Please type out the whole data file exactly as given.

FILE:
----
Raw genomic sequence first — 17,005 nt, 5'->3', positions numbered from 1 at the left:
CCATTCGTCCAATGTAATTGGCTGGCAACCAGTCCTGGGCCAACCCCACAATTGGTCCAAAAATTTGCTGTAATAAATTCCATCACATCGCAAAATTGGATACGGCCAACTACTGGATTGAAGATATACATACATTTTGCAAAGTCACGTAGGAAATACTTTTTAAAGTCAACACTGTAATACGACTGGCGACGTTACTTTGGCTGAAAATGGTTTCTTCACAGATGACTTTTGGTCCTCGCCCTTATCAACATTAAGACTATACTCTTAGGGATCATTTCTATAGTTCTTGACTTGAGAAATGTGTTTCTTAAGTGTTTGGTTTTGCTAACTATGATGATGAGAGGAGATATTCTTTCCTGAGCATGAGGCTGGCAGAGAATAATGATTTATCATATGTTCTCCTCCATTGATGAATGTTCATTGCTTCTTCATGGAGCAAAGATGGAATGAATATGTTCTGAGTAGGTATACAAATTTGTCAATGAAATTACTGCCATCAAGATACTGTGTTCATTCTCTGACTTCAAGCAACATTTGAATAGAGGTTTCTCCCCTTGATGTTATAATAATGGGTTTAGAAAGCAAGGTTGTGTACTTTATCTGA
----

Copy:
Raw genomic sequence first — 17,005 nt, 5'->3', positions numbered from 1 at the left:
CCATTCGTCCAATGTAATTGGCTGGCAACCAGTCCTGGGCCAACCCCACAATTGGTCCAAAAATTTGCTGTAATAAATTCCATCACATCGCAAAATTGGATACGGCCAACTACTGGATTGAAGATATACATACATTTTGCAAAGTCACGTAGGAAATACTTTTTAAAGTCAACACTGTAATACGACTGGCGACGTTACTTTGGCTGAAAATGGTTTCTTCACAGATGACTTTTGGTCCTCGCCCTTATCAACATTAAGACTATACTCTTAGGGATCATTTCTATAGTTCTTGACTTGAGAAATGTGTTTCTTAAGTGTTTGGTTTTGCTAACTATGATGATGAGAGGAGATATTCTTTCCTGAGCATGAGGCTGGCAGAGAATAATGATTTATCATATGTTCTCCTCCATTGATGAATGTTCATTGCTTCTTCATGGAGCAAAGATGGAATGAATATGTTCTGAGTAGGTATACAAATTTGTCAATGAAATTACTGCCATCAAGATACTGTGTTCATTCTCTGACTTCAAGCAACATTTGAATAGAGGTTTCTCCCCTTGATGTTATAATAATGGGTTTAGAAAGCAAGGTTGTGTACTTTATCTGA